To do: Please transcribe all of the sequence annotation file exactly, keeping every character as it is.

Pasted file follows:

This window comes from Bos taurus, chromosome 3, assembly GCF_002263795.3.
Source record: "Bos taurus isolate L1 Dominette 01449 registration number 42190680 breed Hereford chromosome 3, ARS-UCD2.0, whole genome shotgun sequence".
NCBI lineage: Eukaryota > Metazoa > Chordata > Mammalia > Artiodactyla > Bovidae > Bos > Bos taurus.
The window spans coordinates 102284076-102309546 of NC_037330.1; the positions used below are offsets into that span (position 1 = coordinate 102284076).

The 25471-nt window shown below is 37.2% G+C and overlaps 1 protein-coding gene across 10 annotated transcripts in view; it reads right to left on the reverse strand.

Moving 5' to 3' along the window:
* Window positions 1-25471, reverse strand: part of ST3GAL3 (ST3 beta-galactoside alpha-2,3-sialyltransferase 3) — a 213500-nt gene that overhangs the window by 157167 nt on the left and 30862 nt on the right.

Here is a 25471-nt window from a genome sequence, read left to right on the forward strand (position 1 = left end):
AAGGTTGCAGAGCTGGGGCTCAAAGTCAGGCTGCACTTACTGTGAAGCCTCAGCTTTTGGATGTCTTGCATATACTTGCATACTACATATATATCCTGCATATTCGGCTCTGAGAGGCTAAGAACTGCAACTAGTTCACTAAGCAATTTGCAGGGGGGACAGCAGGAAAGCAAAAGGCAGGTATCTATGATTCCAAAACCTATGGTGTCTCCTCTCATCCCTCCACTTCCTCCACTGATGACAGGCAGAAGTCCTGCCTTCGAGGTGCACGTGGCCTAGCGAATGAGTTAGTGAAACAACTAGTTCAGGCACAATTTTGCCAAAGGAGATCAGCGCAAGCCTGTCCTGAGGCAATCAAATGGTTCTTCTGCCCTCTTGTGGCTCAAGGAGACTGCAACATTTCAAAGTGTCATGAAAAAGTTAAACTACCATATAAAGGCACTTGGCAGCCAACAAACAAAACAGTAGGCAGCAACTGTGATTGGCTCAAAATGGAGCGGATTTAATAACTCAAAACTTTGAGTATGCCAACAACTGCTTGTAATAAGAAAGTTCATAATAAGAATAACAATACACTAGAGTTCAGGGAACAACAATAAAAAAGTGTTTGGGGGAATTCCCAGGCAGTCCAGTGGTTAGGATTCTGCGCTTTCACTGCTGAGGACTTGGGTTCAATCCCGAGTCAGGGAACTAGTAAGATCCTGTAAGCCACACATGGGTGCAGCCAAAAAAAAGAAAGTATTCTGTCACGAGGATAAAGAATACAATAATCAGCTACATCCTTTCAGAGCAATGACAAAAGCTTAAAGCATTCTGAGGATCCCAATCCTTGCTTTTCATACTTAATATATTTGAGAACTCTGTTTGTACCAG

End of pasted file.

This window comes from Bos taurus, chromosome 3, assembly GCF_002263795.3.
Source record: "Bos taurus isolate L1 Dominette 01449 registration number 42190680 breed Hereford chromosome 3, ARS-UCD2.0, whole genome shotgun sequence".
NCBI lineage: Eukaryota > Metazoa > Chordata > Mammalia > Artiodactyla > Bovidae > Bos > Bos taurus.
The window spans coordinates 102284076-102309546 of NC_037330.1; the positions used below are offsets into that span (position 1 = coordinate 102284076).

The 25471-nt window shown below is 37.2% G+C and overlaps 1 protein-coding gene across 10 annotated transcripts in view; it reads right to left on the reverse strand.

Moving 5' to 3' along the window:
* Window positions 1-25471, reverse strand: part of ST3GAL3 (ST3 beta-galactoside alpha-2,3-sialyltransferase 3) — a 213500-nt gene that overhangs the window by 157167 nt on the left and 30862 nt on the right.

Here is a 25471-nt window from a genome sequence, read left to right on the forward strand (position 1 = left end):
AAGGTTGCAGAGCTGGGGCTCAAAGTCAGGCTGCACTTACTGTGAAGCCTCAGCTTTTGGATGTCTTGCATATACTTGCATACTACATATATATCCTGCATATTCGGCTCTGAGAGGCTAAGAACTGCAACTAGTTCACTAAGCAATTTGCAGGGGGGACAGCAGGAAAGCAAAAGGCAGGTATCTATGATTCCAAAACCTATGGTGTCTCCTCTCATCCCTCCACTTCCTCCACTGATGACAGGCAGAAGTCCTGCCTTCGAGGTGCACGTGGCCTAGCGAATGAGTTAGTGAAACAACTAGTTCAGGCACAATTTTGCCAAAGGAGATCAGCGCAAGCCTGTCCTGAGGCAATCAAATGGTTCTTCTGCCCTCTTGTGGCTCAAGGAGACTGCAACATTTCAAAGTGTCATGAAAAAGTTAAACTACCATATAAAGGCACTTGGCAGCCAACAAACAAAACAGTAGGCAGCAACTGTGATTGGCTCAAAATGGAGCGGATTTAATAACTCAAAACTTTGAGTATGCCAACAACTGCTTGTAATAAGAAAGTTCATAATAAGAATAACAATACACTAGAGTTCAGGGAACAACAATAAAAAAGTGTTTGGGGGAATTCCCAGGCAGTCCAGTGGTTAGGATTCTGCGCTTTCACTGCTGAGGACTTGGGTTCAATCCCGAGTCAGGGAACTAGTAAGATCCTGTAAGCCACACATGGGTGCAGCCAAAAAAAAGAAAGTATTCTGTCACGAGGATAAAGAATACAATAATCAGCTACATCCTTTCAGAGCAATGACAAAAGCTTAAAGCATTCTGAGGATCCCAATCCTTGCTTTTCATACTTAATATATTTGAGAACTCTGTTTGTACCAG